A Dutch company called Avantium is a leader in the production of a 100% bio-based plastic material called polyethylene furanoate, or PEF. It’s a lot like the PET plastics used to make soda bottles and the like, but it’s a much greener alternative. Avantium recently launched a line of shirts made from PEF fibers, and it’s surely just the beginning of sustainable clothing design.
What the Hell is PEF?!
Good question, and the full answer is only suitable for science geeks out there – read that explanation here. For the less-nerdy types, PEF is 100% derived from plants, making it a completely sustainable product. You can use PEF the same way you use PET to make plastic bottles, plastic trays/cups, and synthetic fibers for clothing.
The science behind the process involves utilizing the sugars in plants to produce the plastic materials without the need for petroleum.
Major companies have jumped on board early on in the development of PEF products, including Coca-Cola. They’re currently working with Avantium to produce a 100% bio-based PlantBottle using PEF technology.
What’s it like Wearing a Plant?
The PEF material can be melted down and formed into thin fibers for spinning and weaving using the same technology used to make polyester clothing.
The same process is already being used by several green clothing companies out there who use PET plastics to create clothing fibers. Avantium is the first to develop PEF-based fibers.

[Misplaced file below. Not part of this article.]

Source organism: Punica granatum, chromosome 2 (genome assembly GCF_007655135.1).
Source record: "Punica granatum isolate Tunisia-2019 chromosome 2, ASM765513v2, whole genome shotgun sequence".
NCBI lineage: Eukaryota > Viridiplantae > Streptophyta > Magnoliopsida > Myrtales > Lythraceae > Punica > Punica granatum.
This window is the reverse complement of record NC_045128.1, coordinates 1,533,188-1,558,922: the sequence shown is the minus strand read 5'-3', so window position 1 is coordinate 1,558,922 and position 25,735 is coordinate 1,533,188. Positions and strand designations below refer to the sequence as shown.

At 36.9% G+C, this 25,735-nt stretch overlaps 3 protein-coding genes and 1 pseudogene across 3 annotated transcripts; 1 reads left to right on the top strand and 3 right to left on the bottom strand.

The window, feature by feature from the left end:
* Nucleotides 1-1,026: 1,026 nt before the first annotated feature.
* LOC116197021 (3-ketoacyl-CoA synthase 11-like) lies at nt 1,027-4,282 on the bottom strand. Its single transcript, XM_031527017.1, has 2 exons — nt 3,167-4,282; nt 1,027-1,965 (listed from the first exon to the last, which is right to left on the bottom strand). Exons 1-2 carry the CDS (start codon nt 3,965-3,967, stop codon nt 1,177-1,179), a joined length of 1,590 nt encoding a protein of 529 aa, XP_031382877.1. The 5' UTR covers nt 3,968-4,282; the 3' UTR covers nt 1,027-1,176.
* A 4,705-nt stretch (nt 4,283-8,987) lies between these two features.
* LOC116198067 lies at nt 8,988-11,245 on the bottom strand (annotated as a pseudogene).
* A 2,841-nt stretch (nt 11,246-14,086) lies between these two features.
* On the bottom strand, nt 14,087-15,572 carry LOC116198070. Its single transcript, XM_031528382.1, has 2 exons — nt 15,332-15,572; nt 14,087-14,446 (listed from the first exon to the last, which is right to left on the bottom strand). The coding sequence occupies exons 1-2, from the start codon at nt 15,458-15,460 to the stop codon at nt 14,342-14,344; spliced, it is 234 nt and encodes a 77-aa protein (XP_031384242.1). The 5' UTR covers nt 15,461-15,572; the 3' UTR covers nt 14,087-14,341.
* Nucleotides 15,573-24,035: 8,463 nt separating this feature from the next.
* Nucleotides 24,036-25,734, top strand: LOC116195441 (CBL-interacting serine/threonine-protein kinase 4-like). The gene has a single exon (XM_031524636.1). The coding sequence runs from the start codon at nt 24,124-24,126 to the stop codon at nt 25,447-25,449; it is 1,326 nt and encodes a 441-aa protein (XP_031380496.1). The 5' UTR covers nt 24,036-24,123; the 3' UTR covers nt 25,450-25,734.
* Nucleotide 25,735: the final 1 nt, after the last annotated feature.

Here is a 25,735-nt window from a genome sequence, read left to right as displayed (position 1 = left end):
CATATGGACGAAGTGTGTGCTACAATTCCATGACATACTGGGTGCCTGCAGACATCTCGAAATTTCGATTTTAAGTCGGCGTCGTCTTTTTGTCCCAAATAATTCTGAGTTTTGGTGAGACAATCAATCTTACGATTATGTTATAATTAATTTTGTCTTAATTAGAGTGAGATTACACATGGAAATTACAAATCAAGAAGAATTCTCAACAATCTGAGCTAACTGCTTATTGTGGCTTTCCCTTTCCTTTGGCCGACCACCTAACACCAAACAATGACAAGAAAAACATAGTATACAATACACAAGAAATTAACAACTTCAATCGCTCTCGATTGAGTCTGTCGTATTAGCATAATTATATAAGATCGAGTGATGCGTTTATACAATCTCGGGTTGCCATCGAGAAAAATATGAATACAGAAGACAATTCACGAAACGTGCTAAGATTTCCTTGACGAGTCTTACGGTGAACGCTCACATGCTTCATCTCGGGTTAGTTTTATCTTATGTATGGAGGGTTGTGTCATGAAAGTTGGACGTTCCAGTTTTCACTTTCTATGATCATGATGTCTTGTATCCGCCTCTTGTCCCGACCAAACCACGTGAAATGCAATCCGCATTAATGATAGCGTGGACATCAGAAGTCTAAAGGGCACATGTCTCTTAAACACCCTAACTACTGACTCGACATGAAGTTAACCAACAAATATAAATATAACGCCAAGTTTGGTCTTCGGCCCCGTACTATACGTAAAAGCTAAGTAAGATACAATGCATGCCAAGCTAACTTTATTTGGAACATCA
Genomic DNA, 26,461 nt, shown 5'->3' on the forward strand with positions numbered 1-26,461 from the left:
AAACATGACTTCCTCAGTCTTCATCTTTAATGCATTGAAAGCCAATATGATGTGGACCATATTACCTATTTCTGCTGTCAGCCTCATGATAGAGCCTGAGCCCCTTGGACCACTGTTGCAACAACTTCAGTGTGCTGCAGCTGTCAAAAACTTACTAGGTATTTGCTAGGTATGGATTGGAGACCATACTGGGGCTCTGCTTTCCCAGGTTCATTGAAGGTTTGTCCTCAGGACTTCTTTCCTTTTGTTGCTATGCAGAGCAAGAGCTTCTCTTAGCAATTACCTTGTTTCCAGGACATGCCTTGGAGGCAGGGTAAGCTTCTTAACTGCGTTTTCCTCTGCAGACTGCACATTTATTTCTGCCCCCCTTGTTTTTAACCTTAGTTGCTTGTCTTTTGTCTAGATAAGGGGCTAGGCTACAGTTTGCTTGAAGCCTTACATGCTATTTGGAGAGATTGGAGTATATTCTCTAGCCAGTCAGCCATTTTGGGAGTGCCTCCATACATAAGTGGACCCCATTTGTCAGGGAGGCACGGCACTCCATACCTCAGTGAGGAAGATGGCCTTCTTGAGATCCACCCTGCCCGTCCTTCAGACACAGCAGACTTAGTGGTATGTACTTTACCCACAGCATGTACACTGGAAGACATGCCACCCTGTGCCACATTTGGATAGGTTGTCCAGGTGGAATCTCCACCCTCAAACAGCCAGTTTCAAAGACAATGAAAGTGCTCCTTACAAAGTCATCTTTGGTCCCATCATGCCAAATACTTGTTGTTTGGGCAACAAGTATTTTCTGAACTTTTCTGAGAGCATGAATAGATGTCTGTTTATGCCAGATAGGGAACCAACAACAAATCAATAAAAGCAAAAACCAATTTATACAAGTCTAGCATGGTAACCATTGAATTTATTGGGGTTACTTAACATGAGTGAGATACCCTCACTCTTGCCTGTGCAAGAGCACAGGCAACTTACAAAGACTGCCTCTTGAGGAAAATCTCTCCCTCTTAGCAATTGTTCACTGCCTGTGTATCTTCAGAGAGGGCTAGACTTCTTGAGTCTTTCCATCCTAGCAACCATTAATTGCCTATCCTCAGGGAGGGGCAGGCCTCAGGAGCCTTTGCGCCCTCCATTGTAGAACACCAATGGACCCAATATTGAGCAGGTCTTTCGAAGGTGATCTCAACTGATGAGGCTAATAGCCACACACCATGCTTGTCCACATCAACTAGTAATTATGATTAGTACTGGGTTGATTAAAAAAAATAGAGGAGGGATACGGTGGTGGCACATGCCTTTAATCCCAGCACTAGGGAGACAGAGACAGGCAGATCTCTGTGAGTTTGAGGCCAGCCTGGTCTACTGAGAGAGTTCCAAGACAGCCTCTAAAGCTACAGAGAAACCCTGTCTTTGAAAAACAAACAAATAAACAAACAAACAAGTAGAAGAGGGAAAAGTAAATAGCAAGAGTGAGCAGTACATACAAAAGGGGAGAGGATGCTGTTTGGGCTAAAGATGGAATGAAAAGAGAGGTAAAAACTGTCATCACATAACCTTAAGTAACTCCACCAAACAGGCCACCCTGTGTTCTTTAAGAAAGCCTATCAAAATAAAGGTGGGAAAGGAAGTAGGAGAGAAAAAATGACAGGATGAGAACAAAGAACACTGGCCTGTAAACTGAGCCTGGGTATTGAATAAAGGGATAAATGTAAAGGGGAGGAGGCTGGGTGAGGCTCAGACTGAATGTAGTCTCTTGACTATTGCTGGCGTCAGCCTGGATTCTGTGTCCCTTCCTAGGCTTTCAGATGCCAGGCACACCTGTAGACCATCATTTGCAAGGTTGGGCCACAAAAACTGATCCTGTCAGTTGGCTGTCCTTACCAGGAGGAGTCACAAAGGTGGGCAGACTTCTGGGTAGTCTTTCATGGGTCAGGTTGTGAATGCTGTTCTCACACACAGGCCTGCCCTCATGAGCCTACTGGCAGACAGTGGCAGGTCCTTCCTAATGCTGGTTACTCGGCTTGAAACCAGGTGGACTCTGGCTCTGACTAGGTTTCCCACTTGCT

You can produce high-performance clothing, such as sports jerseys, using PEF. Several countries actually wore soccer jerseys made with 30% PEF at the 2010 World Cup. It wasn’t until just recently that a 100% PEF-based shirt was perfected.
The PEF fibers are similar to synthetic polyester material in many ways. You’d be hard-pressed (or lying) to known you’re wearing a t-shirt made from plants based on appearance or feel alone.
How is PEF Better for the Environment?
The biggest advantage is the fact PEF isn’t made using petroleum, like PET bottles. This not only reduces the need for foreign oil, but it also helps reduce greenhouse gas emissions.
According to a 2012 study published in the journal Energy & Environmental Science, PEF reduces the need for non-renewable energy usage (NREU) by 45% to 50% and reduces greenhouse gas emissions by 45% to 55% compared to the PET plastic production process.
The biggest downside of PEF bottles is that while they are 100% recyclable, they aren’t biodegradable. So once PEF is used on a large scale, a focus on recycling the bio-based plastic is essential.
What About Recycling this New Stuff?
This is something that needs to be addressed early on. PEF can be recycled right alongside PET plastics but only in small quantities – 5% PEF to 95% PET. At this ratio, the recycled plastic doesn’t show any adverse effects.
Avantium has created a facility in New Amsterdam to recycle PEF plastics, but it only handles 40 tons per year. A full-scale PEF recycling plant isn’t planned to open until 2017-2018.
Sadly, there aren’t any recycling facilities in the U.S., but with the PEF technology being in its infancy, I’m sure this will change in the coming years as companies like Coca-Cola begin pushing PEF products into the market.